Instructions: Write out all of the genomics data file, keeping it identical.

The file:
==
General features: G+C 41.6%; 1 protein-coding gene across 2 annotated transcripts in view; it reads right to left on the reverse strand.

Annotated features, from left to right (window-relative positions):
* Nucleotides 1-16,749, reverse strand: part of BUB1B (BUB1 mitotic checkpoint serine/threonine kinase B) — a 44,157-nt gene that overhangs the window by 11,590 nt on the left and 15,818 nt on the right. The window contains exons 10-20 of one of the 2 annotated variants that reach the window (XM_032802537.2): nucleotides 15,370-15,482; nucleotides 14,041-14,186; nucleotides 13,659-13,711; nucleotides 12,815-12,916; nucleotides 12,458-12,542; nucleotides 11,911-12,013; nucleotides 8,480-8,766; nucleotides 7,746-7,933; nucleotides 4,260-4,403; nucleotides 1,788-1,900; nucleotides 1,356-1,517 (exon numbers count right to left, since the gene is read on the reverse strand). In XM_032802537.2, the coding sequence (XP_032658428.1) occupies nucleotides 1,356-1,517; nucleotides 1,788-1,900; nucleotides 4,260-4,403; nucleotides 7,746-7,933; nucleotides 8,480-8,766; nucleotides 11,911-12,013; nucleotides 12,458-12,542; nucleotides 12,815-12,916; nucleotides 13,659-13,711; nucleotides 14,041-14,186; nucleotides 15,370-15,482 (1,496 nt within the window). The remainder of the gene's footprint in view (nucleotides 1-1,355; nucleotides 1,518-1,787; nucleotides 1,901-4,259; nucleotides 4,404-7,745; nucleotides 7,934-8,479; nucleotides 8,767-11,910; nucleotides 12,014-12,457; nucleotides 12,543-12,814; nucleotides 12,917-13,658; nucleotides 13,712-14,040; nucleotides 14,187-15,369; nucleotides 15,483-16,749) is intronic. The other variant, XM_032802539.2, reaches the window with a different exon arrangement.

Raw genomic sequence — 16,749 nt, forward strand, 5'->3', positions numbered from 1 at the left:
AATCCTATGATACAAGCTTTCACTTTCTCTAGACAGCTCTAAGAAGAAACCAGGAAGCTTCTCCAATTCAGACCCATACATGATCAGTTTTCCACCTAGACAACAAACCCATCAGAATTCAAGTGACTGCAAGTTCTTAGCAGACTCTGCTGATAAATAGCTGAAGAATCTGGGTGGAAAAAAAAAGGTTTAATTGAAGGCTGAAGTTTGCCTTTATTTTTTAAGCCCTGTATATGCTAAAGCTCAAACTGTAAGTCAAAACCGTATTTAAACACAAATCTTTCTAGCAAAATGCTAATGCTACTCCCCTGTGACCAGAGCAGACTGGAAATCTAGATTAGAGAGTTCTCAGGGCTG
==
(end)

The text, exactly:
General features: G+C 41.6%; 1 protein-coding gene across 2 annotated transcripts in view; it reads right to left on the reverse strand.

Annotated features, from left to right (window-relative positions):
* Nucleotides 1-16,749, reverse strand: part of BUB1B (BUB1 mitotic checkpoint serine/threonine kinase B) — a 44,157-nt gene that overhangs the window by 11,590 nt on the left and 15,818 nt on the right. The window contains exons 10-20 of one of the 2 annotated variants that reach the window (XM_032802537.2): nucleotides 15,370-15,482; nucleotides 14,041-14,186; nucleotides 13,659-13,711; nucleotides 12,815-12,916; nucleotides 12,458-12,542; nucleotides 11,911-12,013; nucleotides 8,480-8,766; nucleotides 7,746-7,933; nucleotides 4,260-4,403; nucleotides 1,788-1,900; nucleotides 1,356-1,517 (exon numbers count right to left, since the gene is read on the reverse strand). In XM_032802537.2, the coding sequence (XP_032658428.1) occupies nucleotides 1,356-1,517; nucleotides 1,788-1,900; nucleotides 4,260-4,403; nucleotides 7,746-7,933; nucleotides 8,480-8,766; nucleotides 11,911-12,013; nucleotides 12,458-12,542; nucleotides 12,815-12,916; nucleotides 13,659-13,711; nucleotides 14,041-14,186; nucleotides 15,370-15,482 (1,496 nt within the window). The remainder of the gene's footprint in view (nucleotides 1-1,355; nucleotides 1,518-1,787; nucleotides 1,901-4,259; nucleotides 4,404-7,745; nucleotides 7,934-8,479; nucleotides 8,767-11,910; nucleotides 12,014-12,457; nucleotides 12,543-12,814; nucleotides 12,917-13,658; nucleotides 13,712-14,040; nucleotides 14,187-15,369; nucleotides 15,483-16,749) is intronic. The other variant, XM_032802539.2, reaches the window with a different exon arrangement.

Raw genomic sequence — 16,749 nt, forward strand, 5'->3', positions numbered from 1 at the left:
AATCCTATGATACAAGCTTTCACTTTCTCTAGACAGCTCTAAGAAGAAACCAGGAAGCTTCTCCAATTCAGACCCATACATGATCAGTTTTCCACCTAGACAACAAACCCATCAGAATTCAAGTGACTGCAAGTTCTTAGCAGACTCTGCTGATAAATAGCTGAAGAATCTGGGTGGAAAAAAAAAGGTTTAATTGAAGGCTGAAGTTTGCCTTTATTTTTTAAGCCCTGTATATGCTAAAGCTCAAACTGTAAGTCAAAACCGTATTTAAACACAAATCTTTCTAGCAAAATGCTAATGCTACTCCCCTGTGACCAGAGCAGACTGGAAATCTAGATTAGAGAGTTCTCAGGGCTG